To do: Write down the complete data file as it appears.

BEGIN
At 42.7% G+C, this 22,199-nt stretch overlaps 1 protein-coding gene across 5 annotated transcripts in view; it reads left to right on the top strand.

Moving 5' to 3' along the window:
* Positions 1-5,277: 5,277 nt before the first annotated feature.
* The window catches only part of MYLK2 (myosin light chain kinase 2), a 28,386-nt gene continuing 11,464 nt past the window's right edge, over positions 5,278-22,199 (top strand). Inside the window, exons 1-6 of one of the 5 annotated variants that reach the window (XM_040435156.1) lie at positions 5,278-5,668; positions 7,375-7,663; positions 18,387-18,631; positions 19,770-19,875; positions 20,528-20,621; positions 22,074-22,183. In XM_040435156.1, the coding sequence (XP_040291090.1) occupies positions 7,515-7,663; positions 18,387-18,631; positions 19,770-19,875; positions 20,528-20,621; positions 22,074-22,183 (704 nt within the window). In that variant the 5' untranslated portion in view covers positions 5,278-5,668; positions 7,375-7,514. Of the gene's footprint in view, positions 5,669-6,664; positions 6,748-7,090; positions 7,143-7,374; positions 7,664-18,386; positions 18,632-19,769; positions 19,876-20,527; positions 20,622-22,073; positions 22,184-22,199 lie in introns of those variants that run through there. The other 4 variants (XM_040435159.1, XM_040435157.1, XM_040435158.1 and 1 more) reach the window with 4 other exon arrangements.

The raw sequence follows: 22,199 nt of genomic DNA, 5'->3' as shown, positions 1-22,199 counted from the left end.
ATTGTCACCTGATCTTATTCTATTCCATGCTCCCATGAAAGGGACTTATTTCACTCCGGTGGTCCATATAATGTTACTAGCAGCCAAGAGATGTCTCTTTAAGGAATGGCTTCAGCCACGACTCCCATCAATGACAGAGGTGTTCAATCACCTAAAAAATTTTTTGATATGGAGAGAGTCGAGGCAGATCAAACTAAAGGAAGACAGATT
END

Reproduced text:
At 42.7% G+C, this 22,199-nt stretch overlaps 1 protein-coding gene across 5 annotated transcripts in view; it reads left to right on the top strand.

Moving 5' to 3' along the window:
* Positions 1-5,277: 5,277 nt before the first annotated feature.
* The window catches only part of MYLK2 (myosin light chain kinase 2), a 28,386-nt gene continuing 11,464 nt past the window's right edge, over positions 5,278-22,199 (top strand). Inside the window, exons 1-6 of one of the 5 annotated variants that reach the window (XM_040435156.1) lie at positions 5,278-5,668; positions 7,375-7,663; positions 18,387-18,631; positions 19,770-19,875; positions 20,528-20,621; positions 22,074-22,183. In XM_040435156.1, the coding sequence (XP_040291090.1) occupies positions 7,515-7,663; positions 18,387-18,631; positions 19,770-19,875; positions 20,528-20,621; positions 22,074-22,183 (704 nt within the window). In that variant the 5' untranslated portion in view covers positions 5,278-5,668; positions 7,375-7,514. Of the gene's footprint in view, positions 5,669-6,664; positions 6,748-7,090; positions 7,143-7,374; positions 7,664-18,386; positions 18,632-19,769; positions 19,876-20,527; positions 20,622-22,073; positions 22,184-22,199 lie in introns of those variants that run through there. The other 4 variants (XM_040435159.1, XM_040435157.1, XM_040435158.1 and 1 more) reach the window with 4 other exon arrangements.

The raw sequence follows: 22,199 nt of genomic DNA, 5'->3' as shown, positions 1-22,199 counted from the left end.
ATTGTCACCTGATCTTATTCTATTCCATGCTCCCATGAAAGGGACTTATTTCACTCCGGTGGTCCATATAATGTTACTAGCAGCCAAGAGATGTCTCTTTAAGGAATGGCTTCAGCCACGACTCCCATCAATGACAGAGGTGTTCAATCACCTAAAAAATTTTTTGATATGGAGAGAGTCGAGGCAGATCAAACTAAAGGAAGACAGATT